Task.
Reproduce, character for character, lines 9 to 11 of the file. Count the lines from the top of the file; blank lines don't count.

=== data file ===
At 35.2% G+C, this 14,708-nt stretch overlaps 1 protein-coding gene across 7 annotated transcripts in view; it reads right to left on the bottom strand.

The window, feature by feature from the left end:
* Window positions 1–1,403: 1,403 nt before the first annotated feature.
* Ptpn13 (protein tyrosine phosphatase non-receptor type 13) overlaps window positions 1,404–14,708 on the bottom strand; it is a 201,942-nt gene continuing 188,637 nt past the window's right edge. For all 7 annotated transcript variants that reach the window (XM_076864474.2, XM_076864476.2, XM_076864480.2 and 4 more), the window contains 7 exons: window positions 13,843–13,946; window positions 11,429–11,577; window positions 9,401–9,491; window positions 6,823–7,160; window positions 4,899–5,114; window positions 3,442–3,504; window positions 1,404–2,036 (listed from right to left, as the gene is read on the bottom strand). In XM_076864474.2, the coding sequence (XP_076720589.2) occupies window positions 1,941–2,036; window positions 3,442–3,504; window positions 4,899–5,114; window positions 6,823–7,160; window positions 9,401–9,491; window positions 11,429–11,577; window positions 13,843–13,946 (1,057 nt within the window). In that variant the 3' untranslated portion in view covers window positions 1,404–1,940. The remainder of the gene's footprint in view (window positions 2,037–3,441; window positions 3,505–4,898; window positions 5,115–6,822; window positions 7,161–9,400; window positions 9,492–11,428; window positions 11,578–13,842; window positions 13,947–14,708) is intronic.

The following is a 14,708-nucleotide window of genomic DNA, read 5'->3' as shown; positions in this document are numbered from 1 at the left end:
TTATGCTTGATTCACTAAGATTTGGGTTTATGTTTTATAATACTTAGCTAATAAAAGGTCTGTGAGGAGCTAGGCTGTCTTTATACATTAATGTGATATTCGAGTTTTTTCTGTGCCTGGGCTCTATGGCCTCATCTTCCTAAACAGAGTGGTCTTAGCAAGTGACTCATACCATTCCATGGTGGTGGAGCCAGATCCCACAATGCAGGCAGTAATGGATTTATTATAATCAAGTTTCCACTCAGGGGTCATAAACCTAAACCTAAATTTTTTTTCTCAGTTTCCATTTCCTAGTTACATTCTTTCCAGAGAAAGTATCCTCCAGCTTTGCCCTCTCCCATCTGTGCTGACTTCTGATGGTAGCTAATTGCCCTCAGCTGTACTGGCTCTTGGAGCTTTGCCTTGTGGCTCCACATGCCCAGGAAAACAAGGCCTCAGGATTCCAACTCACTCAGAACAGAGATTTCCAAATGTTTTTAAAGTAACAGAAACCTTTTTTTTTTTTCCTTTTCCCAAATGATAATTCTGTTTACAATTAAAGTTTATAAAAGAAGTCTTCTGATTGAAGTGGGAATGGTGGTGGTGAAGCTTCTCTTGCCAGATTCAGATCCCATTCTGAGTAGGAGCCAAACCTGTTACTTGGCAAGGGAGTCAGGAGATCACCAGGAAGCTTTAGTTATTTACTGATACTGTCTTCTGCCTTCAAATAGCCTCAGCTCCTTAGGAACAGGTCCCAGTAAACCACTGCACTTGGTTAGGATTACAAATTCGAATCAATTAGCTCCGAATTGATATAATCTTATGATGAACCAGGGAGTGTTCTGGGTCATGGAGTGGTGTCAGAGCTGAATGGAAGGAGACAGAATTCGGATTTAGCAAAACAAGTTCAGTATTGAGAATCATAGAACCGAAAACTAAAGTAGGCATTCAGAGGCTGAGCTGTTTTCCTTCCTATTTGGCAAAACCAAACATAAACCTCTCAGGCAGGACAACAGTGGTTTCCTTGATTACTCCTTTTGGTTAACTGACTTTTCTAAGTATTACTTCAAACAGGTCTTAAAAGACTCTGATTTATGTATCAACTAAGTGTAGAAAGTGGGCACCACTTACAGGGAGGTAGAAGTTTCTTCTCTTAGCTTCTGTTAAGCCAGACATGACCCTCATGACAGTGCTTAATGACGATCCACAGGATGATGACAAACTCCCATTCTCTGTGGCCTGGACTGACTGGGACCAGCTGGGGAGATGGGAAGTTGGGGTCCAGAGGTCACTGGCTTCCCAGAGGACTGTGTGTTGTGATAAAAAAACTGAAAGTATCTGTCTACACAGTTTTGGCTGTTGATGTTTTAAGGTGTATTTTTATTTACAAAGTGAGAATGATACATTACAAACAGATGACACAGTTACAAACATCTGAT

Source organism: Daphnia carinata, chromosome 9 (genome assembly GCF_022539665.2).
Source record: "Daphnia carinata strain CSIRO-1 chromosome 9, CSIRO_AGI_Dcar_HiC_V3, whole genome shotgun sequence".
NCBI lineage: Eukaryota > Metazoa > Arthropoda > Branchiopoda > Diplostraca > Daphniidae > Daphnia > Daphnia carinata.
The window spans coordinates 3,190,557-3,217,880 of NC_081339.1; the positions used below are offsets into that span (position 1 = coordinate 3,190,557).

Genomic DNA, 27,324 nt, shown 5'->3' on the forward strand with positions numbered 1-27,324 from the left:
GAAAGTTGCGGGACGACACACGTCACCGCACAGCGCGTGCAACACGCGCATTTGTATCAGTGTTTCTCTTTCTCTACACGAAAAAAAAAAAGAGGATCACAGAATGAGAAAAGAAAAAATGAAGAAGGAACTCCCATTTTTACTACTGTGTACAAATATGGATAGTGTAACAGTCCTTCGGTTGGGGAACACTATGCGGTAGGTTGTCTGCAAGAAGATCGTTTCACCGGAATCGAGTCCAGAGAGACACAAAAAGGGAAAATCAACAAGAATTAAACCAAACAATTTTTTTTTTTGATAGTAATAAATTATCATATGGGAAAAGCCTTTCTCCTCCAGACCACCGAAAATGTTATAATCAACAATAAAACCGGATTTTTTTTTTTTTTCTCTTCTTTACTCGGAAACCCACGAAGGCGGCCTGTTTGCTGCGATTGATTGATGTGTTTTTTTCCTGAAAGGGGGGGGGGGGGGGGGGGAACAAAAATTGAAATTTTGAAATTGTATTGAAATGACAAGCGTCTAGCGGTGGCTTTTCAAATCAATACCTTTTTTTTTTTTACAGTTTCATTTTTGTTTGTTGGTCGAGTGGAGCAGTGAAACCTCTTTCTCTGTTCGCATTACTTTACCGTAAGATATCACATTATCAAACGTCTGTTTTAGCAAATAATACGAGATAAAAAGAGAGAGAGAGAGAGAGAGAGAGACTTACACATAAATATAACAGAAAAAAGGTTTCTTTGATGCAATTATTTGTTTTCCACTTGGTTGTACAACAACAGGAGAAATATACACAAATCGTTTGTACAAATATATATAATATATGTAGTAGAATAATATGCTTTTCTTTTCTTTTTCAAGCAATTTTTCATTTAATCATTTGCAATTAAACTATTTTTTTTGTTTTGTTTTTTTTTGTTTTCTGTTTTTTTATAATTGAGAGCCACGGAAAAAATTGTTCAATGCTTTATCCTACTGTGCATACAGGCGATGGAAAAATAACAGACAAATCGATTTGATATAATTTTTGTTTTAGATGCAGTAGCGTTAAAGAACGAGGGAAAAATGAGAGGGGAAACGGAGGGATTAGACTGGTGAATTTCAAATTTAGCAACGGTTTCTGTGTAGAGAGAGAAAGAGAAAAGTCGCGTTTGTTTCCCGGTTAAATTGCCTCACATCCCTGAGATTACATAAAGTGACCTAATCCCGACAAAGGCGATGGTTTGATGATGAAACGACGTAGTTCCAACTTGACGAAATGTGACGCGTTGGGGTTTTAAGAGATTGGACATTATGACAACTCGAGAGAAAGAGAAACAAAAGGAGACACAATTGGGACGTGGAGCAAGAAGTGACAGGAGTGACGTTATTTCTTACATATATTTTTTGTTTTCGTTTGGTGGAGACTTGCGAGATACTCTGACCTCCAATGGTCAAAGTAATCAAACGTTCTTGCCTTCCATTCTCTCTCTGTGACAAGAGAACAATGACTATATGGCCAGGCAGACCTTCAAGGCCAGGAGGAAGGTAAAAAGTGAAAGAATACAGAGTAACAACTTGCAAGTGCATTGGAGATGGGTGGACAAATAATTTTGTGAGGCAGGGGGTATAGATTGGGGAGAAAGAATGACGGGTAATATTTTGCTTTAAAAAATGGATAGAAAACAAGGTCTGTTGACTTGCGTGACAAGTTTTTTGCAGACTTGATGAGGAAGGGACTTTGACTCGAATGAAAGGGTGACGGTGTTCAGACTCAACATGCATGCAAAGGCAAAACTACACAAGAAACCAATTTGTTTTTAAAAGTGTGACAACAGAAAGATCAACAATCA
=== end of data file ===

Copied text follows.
NCBI lineage: Eukaryota > Metazoa > Arthropoda > Branchiopoda > Diplostraca > Daphniidae > Daphnia > Daphnia carinata.
The window spans coordinates 3,190,557-3,217,880 of NC_081339.1; the positions used below are offsets into that span (position 1 = coordinate 3,190,557).

Genomic DNA, 27,324 nt, shown 5'->3' on the forward strand with positions numbered 1-27,324 from the left: